Conference Paper

Modeling of Wake Vortex Effects for Unmanned Air Vehicle Simulations

DOI: 10.2514/6.2009-5686 Conference: AIAA Modeling and Simulation Technologies Conference, Volume: AIAA 2009-5686


This paper addresses the development of multiple UAV deployment simulation models so as to include representative aerodynamic cross-coupling effects. Applications may include simulations of autonomous aerial refuelling and various surveillance and search & rescue scenarios. A novel wake vortex model was developed and successfully integrated within a Matlab/Simulink simulation environment. The wake vortex model meets the following requirements: (i) it is sufficiently representative to support studies of aerodynamic interaction between multiple air vehicles; (ii) it is straightforward enough to be used within real time or near real time air-to-air simulations. The emphasis of this paper is put on the integration process, and simulation results of a two vehicles formation flight are presented. The simulation models will be used to support in-depth investigations on the likely impact of dynamic air vehicle interactive coupling on autonomous control requirements for multiple vehicle deployment. The wake vortex model has been integrated within the Cobham Synthetic Environment for air-to-air refuelling studies.

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    ABSTRACT: This paper addresses the unified aeroelastic and flight dynamics characterization of low-speed slender-wing aircraft, including free-wake effects and aerodynamic interference. An analysis framework is presented that targets the prediction of stability and handling qualities of high-altitude long-endurance vehicles, which are prone to experience large wing excursions, leading to an inherently nonlinear and coupled problem between aerodynamics, elasticity and flight dynamics. In this work, the structural dynamics are based on a geometrically-exact composite beam model, discretized using displacement-based finite elements, and cast into an extended flexible-body dynamics model. The aerodynamic model is defined by a general unsteady vortex lattice method. The governing equations of motion of the integrated system are formulated in a tightly-coupled state-space form, which allows for the equations to be solved simultaneously. Verification of the model has been carried out for static and dynamic problems, including both rigid and flexible wings. Numerical studies are presented for the particular case of prescribed rigid-body motions, paying special attention to the likely interference between wake and tail. Results show that the current approach represents a suitable alternative for configuration analysis of flexible atmospheric vehicles, offering a good balance between degree of fidelity and computational cost.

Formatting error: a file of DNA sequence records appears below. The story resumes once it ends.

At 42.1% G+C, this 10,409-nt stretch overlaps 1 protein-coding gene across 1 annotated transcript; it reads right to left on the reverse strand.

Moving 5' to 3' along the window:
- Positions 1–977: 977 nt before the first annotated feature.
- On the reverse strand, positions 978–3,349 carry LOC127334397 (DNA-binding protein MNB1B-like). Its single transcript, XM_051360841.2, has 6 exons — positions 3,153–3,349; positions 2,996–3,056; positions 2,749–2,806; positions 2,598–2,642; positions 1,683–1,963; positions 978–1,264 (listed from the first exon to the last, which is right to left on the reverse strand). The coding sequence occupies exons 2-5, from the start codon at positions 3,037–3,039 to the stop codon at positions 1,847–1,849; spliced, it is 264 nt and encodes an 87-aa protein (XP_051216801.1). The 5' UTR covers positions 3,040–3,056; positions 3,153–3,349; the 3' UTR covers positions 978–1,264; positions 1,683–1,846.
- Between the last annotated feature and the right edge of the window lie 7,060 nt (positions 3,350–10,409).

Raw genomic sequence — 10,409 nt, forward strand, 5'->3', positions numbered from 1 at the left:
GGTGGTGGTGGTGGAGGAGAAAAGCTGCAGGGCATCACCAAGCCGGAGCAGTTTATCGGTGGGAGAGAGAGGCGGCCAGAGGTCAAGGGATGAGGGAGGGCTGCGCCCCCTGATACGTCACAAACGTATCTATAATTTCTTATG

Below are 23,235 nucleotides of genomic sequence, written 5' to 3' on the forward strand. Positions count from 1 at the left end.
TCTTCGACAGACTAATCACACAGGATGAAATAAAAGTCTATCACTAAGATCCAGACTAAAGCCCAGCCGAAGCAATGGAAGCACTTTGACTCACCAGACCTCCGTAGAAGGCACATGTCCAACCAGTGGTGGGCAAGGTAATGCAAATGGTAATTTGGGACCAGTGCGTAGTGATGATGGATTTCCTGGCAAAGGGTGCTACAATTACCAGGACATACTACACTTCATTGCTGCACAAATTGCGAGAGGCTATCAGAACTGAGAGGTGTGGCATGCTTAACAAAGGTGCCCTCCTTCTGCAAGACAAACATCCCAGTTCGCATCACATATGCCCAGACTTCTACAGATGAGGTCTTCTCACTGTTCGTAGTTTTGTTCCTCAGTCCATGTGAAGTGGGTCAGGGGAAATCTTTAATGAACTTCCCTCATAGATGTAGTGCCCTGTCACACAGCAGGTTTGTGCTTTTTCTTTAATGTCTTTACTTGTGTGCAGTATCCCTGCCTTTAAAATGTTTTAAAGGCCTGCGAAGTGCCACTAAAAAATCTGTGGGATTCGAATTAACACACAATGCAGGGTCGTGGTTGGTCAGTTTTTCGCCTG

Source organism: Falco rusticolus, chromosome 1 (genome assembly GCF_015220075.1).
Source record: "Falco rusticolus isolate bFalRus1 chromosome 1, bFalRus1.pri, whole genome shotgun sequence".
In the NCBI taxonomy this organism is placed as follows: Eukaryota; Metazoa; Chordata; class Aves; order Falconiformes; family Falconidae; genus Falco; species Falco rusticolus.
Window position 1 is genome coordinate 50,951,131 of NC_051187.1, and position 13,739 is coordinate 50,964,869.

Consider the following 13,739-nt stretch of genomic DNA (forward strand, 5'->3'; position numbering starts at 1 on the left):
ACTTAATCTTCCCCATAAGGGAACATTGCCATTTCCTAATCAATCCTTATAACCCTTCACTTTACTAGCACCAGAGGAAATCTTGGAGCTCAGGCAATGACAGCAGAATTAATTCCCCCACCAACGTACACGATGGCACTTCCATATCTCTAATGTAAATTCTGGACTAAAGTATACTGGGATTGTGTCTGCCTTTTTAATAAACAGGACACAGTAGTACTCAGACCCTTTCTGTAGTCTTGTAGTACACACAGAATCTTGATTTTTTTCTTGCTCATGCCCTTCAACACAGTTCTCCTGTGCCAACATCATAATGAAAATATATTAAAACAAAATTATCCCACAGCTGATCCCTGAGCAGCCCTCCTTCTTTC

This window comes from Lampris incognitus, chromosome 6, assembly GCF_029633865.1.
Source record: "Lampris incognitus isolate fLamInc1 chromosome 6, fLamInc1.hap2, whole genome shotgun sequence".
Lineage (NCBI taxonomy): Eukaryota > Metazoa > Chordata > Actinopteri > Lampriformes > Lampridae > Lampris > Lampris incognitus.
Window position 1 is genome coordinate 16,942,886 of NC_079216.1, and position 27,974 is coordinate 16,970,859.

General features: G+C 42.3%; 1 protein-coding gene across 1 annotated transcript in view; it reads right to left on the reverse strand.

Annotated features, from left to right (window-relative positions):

Full-text · Conference Paper · Aug 2010
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    ABSTRACT: An evaluation of aerodynamic and structural models is carried out for their application to flight dynamics of low-speed aircraft with very-flexible high-aspect-ratio wings. The structural dynamic approaches include displacement-based, strain-based, and intrinsic (first-order) geometrically-nonlinear composite beam models, while thin-strip and vortex-lattice methods are considered for the unsteady aerodynamics. We first show that all different beam finite-element models (previously derived in the literature from different assumptions) can be consistently obtained from a single set of equations. This approach has been used to expand existing strain-based models to include shear effects. Comparisons are made in terms of numerical efficiency and simplicity of integration in flexible-aircraft flight dynamics studies. On the structural modeling, it was found that intrinsic solutions can be several times faster than conventional ones for aircraft-type geometries. For the aerodynamic modeling, thin-strip models based on indicial airfoil response are found to perform well in situations dominated by small amplitude dynamics around large quasi-static wing deflections, while large-amplitude wing dynamics require 3-D descriptions (e.g., vortex-lattice or similar).
    Full-text · Article · Nov 2010 · AIAA Journal